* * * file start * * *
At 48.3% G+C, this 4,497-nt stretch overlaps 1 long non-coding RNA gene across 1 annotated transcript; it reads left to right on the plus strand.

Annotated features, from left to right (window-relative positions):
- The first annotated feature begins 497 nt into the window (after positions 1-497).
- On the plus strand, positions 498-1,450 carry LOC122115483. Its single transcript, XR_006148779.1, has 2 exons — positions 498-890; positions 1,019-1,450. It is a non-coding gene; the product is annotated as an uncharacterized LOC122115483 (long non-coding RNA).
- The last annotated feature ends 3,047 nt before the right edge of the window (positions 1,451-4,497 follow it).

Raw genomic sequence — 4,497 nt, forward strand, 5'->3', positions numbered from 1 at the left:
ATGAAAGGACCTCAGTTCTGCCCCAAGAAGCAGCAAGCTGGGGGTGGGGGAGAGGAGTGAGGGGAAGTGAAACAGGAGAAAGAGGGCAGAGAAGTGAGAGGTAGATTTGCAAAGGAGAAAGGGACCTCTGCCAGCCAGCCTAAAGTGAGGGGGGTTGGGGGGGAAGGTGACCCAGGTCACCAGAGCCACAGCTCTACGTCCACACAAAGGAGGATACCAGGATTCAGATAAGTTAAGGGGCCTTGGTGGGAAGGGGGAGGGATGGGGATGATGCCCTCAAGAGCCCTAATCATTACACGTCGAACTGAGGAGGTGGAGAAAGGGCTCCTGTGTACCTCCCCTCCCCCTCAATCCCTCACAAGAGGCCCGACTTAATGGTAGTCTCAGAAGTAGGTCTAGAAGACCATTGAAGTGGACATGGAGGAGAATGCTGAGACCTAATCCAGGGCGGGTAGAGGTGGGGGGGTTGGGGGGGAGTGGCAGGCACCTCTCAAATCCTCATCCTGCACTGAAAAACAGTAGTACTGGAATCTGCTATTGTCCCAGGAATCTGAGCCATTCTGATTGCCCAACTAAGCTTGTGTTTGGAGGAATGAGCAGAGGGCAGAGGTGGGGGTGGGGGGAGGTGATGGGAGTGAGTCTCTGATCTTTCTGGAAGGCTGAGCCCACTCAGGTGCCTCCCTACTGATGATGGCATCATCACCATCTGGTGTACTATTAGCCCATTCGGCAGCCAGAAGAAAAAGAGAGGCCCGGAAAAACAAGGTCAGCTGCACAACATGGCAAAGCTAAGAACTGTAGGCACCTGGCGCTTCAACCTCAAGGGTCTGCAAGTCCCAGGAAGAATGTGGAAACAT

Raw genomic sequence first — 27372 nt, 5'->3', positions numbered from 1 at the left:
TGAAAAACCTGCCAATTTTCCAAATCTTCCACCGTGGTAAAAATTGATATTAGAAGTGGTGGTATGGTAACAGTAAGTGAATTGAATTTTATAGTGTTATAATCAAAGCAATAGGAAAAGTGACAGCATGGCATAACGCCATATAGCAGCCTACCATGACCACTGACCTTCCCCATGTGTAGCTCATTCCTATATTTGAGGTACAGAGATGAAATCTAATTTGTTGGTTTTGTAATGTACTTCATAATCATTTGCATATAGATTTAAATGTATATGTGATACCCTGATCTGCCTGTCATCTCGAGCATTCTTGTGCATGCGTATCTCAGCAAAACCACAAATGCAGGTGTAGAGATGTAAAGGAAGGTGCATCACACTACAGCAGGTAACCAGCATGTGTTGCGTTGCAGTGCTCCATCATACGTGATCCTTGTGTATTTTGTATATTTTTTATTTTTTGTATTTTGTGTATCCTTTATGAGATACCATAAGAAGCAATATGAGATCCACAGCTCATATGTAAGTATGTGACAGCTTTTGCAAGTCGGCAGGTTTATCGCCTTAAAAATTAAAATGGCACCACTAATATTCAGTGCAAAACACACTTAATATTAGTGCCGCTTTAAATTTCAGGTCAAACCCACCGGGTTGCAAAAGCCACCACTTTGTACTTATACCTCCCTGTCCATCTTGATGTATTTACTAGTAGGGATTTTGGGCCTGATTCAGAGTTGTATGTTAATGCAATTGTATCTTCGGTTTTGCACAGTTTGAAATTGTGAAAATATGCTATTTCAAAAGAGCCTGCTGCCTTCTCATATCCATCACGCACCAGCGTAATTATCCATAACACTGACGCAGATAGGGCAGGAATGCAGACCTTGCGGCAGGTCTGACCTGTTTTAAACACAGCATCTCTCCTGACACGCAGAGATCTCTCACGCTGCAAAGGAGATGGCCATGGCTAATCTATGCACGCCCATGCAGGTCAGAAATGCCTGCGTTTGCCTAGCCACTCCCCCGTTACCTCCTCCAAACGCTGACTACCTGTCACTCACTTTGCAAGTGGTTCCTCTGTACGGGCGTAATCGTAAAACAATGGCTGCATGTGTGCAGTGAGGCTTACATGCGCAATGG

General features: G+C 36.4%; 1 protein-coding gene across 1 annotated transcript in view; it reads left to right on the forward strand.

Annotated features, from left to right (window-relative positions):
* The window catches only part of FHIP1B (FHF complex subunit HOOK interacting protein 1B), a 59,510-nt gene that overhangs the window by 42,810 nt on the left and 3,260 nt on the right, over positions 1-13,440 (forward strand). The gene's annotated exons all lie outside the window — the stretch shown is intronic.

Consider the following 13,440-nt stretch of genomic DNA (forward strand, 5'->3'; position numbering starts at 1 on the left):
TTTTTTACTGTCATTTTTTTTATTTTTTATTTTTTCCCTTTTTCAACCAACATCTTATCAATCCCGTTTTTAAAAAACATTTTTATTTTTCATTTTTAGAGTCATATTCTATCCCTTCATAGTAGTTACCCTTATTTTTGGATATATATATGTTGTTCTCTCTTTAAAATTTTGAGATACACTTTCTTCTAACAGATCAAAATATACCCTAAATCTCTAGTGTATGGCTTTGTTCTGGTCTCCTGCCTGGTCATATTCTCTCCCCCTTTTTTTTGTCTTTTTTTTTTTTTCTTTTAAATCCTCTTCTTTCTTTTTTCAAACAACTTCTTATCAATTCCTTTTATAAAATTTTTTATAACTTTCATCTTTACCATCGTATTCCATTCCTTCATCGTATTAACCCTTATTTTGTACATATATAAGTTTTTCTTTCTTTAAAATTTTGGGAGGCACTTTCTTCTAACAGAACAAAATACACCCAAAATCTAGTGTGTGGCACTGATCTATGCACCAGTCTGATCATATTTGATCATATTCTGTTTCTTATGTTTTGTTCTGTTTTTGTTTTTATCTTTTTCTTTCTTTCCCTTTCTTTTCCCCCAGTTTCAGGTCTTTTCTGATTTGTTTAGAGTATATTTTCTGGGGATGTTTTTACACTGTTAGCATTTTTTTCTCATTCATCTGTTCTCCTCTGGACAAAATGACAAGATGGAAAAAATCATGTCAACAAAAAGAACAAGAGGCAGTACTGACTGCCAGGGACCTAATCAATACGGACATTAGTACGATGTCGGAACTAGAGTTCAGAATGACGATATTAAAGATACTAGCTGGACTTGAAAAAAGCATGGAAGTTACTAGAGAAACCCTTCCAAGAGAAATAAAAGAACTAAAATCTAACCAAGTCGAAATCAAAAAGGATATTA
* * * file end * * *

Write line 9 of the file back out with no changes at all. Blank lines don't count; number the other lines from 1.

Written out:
TGAAAAACCTGCCAATTTTCCAAATCTTCCACCGTGGTAAAAATTGATATTAGAAGTGGTGGTATGGTAACAGTAAGTGAATTGAATTTTATAGTGTTATAATCAAAGCAATAGGAAAAGTGACAGCATGGCATAACGCCATATAGCAGCCTACCATGACCACTGACCTTCCCCATGTGTAGCTCATTCCTATATTTGAGGTACAGAGATGAAATCTAATTTGTTGGTTTTGTAATGTACTTCATAATCATTTGCATATAGATTTAAATGTATATGTGATACCCTGATCTGCCTGTCATCTCGAGCATTCTTGTGCATGCGTATCTCAGCAAAACCACAAATGCAGGTGTAGAGATGTAAAGGAAGGTGCATCACACTACAGCAGGTAACCAGCATGTGTTGCGTTGCAGTGCTCCATCATACGTGATCCTTGTGTATTTTGTATATTTTTTATTTTTTGTATTTTGTGTATCCTTTATGAGATACCATAAGAAGCAATATGAGATCCACAGCTCATATGTAAGTATGTGACAGCTTTTGCAAGTCGGCAGGTTTATCGCCTTAAAAATTAAAATGGCACCACTAATATTCAGTGCAAAACACACTTAATATTAGTGCCGCTTTAAATTTCAGGTCAAACCCACCGGGTTGCAAAAGCCACCACTTTGTACTTATACCTCCCTGTCCATCTTGATGTATTTACTAGTAGGGATTTTGGGCCTGATTCAGAGTTGTATGTTAATGCAATTGTATCTTCGGTTTTGCACAGTTTGAAATTGTGAAAATATGCTATTTCAAAAGAGCCTGCTGCCTTCTCATATCCATCACGCACCAGCGTAATTATCCATAACACTGACGCAGATAGGGCAGGAATGCAGACCTTGCGGCAGGTCTGACCTGTTTTAAACACAGCATCTCTCCTGACACGCAGAGATCTCTCACGCTGCAAAGGAGATGGCCATGGCTAATCTATGCACGCCCATGCAGGTCAGAAATGCCTGCGTTTGCCTAGCCACTCCCCCGTTACCTCCTCCAAACGCTGACTACCTGTCACTCACTTTGCAAGTGGTTCCTCTGTACGGGCGTAATCGTAAAACAATGGCTGCATGTGTGCAGTGAGGCTTACATGCGCAATGG